An estimated $200 billion per year is required for a global transformation to deforestation-free agriculture.

 A statement made available to Daily Trust on behalf of 13 climate change NGOs by Susan Tonassi stated that forest and land-use could contribute 30% of the climate mitigation needed to achieve the goals of the Paris Agreement.

The climate change focus group worried that forests receive only a fraction -2% – of international development finance to mitigate climate change.

The statement noted that with the Tropical Forest Alliance 2020, approximately $50-100 billion annually could be invested in sustainable agricultural intensification, restoration of degraded lands and livestock management.

Countries also need support to strengthen their institutions, policies and forest governance.

“Over $777 billion has been spent on agriculture and land-intensive development since 2010, in the form of investments and subsidies from governments, the private sector and international donors.

 “This number dwarfs finance in support of forests: $2.7 billion investment in green commodities, or $8.1 billion in international public finance to support countries that seek to reduce tropical deforestation,” the statement reads in parts.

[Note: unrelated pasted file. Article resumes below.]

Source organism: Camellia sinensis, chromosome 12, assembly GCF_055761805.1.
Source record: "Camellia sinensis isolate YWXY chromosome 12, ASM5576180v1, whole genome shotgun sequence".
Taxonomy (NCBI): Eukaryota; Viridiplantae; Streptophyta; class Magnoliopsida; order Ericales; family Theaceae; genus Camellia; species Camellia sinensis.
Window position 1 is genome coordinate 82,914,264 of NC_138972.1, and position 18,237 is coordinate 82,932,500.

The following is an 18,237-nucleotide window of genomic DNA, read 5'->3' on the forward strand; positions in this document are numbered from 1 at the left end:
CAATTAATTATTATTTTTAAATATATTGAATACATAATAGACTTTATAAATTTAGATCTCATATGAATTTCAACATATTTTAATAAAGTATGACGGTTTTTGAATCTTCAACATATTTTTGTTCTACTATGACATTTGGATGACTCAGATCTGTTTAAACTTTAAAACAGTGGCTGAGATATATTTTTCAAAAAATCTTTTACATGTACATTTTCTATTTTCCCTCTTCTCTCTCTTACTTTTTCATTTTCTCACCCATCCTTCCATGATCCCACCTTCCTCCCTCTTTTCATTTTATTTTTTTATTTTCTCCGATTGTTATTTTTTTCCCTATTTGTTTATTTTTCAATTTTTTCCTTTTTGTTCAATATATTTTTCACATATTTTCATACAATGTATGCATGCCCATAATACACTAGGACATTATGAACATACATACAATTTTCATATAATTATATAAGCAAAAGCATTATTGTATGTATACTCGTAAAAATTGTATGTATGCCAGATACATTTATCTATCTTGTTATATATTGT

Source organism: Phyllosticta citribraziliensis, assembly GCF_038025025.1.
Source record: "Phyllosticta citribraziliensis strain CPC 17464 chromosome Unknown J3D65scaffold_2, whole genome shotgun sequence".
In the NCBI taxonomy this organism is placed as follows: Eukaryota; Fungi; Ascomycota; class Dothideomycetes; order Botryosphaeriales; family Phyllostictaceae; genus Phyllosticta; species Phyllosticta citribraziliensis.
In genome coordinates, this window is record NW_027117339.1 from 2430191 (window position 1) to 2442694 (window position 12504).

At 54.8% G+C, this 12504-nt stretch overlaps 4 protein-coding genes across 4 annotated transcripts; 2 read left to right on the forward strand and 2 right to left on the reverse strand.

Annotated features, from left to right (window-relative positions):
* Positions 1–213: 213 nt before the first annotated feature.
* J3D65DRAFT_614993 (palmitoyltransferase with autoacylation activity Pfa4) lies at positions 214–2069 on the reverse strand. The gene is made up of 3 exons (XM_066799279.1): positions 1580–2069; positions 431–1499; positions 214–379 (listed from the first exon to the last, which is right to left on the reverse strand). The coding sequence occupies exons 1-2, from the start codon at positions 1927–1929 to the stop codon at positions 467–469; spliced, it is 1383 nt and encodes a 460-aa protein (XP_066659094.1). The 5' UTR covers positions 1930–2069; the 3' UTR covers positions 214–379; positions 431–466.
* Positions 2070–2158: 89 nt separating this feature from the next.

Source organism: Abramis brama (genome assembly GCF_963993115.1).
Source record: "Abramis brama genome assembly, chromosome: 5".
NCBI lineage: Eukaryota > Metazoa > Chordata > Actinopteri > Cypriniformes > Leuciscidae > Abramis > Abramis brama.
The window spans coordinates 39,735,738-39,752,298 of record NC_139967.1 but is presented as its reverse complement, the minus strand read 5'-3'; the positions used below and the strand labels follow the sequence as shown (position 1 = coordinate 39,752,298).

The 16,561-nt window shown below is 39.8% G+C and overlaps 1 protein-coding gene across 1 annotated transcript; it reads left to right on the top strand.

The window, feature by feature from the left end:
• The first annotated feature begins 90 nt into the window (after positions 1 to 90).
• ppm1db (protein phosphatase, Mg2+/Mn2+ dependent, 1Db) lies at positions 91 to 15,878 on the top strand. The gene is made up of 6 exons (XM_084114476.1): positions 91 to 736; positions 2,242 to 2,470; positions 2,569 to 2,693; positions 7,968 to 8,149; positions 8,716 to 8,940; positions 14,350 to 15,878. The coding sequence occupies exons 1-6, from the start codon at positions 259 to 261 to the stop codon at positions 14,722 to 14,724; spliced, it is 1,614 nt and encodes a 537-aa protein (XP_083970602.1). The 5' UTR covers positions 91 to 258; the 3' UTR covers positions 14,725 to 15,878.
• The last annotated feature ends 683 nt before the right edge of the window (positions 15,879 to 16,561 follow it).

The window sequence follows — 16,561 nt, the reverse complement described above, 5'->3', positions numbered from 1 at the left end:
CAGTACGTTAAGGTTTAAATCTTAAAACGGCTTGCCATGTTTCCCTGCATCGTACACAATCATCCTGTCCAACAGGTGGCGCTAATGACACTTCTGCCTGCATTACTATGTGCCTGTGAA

To stop the loss of forest protection has to be factored into agricultural, infrastructure, and other investments. Redirecting finance toward sustainable land use promotes healthier and more productive landscapes in producer countries while reducing deforestation.

The group advocated a public-private dialogue that helps to redirect subsidies and supports deforestation-free commodities could help deploy finance strategically with the goal of leveraging private investments.

It added that new financial instruments could help to support farmers, de-risk investments and promote integrated landscape investments that combine an increase in agricultural productivity with the protection of forests and other ecosystems.

The 13 Climate change NGOs include Climate Focus, Conservation International, Forest Trends, The Nature Conservancy and Stockholm Environment Institute among others.

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